“Fulton and Government-Mandated Vaccinations” by Zachary B. Pohlman

I The COVID-19 pandemic recently passed the one-year mark. Despite the predictions of some health officials a year ago, the once-impossible has become reality: we have a vaccine. Actually, multiple vaccines, with over 100 million doses having been administered already. Recent polling shows that three-quarters of American adults have received or are willing to receive

“Why do restrictions on religious attendance cause ‘irreparable harm’? A Catholic reflection on Diocese of Brooklyn v. Cuomo”

In Diocese of Brooklyn v. Cuomo (2020), the U.S. Supreme Court held that New York’s religious-attendance restrictions “would lead to irreparable injury” to religious communities and, if enjoined or rejected, “would not harm the public interest.” While the decision largely focused on the state’s unequal treatment of religion, the Court’s brief remarks concerning harm and

“Theological Critiques of WWWR: A Reply to Little & Herdt” by Nigel Biggar

First of all, let me thank David Little, Jennifer Herdt, John Milbank, Joel Harrison, Hans-Martien ten Napel, and Mark Hill for taking the time and trouble to comment on my book What’s Wrong with Rights? (Oxford University Press, 2020). The process of responding to what they have written has helped me understand my own thinking better,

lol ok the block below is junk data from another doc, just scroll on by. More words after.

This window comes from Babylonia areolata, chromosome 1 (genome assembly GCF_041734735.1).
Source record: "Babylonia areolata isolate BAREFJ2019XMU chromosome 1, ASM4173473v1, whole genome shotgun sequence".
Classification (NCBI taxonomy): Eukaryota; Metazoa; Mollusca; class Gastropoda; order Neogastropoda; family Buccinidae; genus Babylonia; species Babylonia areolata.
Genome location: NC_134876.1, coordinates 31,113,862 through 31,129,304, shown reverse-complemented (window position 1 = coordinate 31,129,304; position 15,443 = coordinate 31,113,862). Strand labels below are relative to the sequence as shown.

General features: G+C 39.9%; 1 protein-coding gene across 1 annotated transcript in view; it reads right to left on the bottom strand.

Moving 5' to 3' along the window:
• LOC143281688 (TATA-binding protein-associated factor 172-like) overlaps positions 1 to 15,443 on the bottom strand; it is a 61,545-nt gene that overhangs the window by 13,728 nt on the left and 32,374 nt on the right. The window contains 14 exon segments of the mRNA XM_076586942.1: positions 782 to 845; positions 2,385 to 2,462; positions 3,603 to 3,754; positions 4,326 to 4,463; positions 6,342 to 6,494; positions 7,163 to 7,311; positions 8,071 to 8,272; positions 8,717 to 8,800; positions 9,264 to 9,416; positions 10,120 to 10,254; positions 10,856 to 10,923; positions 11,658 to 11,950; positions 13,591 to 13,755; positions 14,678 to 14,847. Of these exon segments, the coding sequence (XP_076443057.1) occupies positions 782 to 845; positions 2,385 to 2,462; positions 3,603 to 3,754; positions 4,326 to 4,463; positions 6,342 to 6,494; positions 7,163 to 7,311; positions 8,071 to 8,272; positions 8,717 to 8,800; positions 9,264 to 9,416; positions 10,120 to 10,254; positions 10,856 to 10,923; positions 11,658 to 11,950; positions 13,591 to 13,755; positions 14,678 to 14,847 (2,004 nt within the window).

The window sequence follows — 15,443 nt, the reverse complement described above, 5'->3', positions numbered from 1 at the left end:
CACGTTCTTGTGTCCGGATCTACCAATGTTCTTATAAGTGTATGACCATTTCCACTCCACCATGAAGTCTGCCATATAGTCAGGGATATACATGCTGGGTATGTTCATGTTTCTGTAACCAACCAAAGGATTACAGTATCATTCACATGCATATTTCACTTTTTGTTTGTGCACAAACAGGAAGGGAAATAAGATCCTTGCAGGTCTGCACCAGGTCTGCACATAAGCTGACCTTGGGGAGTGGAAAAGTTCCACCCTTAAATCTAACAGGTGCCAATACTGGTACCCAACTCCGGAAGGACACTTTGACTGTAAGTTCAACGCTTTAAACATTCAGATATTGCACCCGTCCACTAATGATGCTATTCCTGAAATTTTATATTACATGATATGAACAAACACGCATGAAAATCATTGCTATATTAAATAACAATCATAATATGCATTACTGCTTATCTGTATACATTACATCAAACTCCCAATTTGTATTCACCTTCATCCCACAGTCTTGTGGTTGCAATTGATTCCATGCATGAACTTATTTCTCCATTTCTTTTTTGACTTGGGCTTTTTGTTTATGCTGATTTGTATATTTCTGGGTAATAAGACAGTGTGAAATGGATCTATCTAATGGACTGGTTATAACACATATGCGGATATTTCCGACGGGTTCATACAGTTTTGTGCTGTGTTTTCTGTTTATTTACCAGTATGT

“The Global Pandemic and Government ‘COVID-19 Overreach’” by Paul T. Babie

March 11, 2021 marked the first anniversary of the World Health Organization declaring COVID-19 a global pandemic. During this past year, a staggering 118,268,575 people contracted the virus, while 2,624,677 have died. As the world came to terms with the implications of this international public health crisis, governments the world over imposed restrictions on all

“Slaughtering Religious Freedom at the Court of Justice of the European Union” by Andrea Pin and John Witte, Jr.

The New Age of Rights In the 1990s, the European Union (EU) seemed to be done. The Old Continent was pacified. Soviet imperialism had melted away. European dictatorships — from Portugal to Spain, from Greece to Romania — had ended. European citizens could travel from Italy to the Netherlands, from Portugal to Germany, without border

“An Insurrection of ‘Law and Order’? The Cycle of Law-Preserving and Law-Making Violence” by J. Brent Crosson

We are shocked. Morally outraged. How could a U.S. president, touting “law and order,” incite a blatant attack on “American democracy” and “the rule of law”? Commentators decry such hypocrisy, stating the obvious contradiction between U.S. constitutional law and violent coups. My contention in this essay is that no such contradiction exists. Rather, “the rule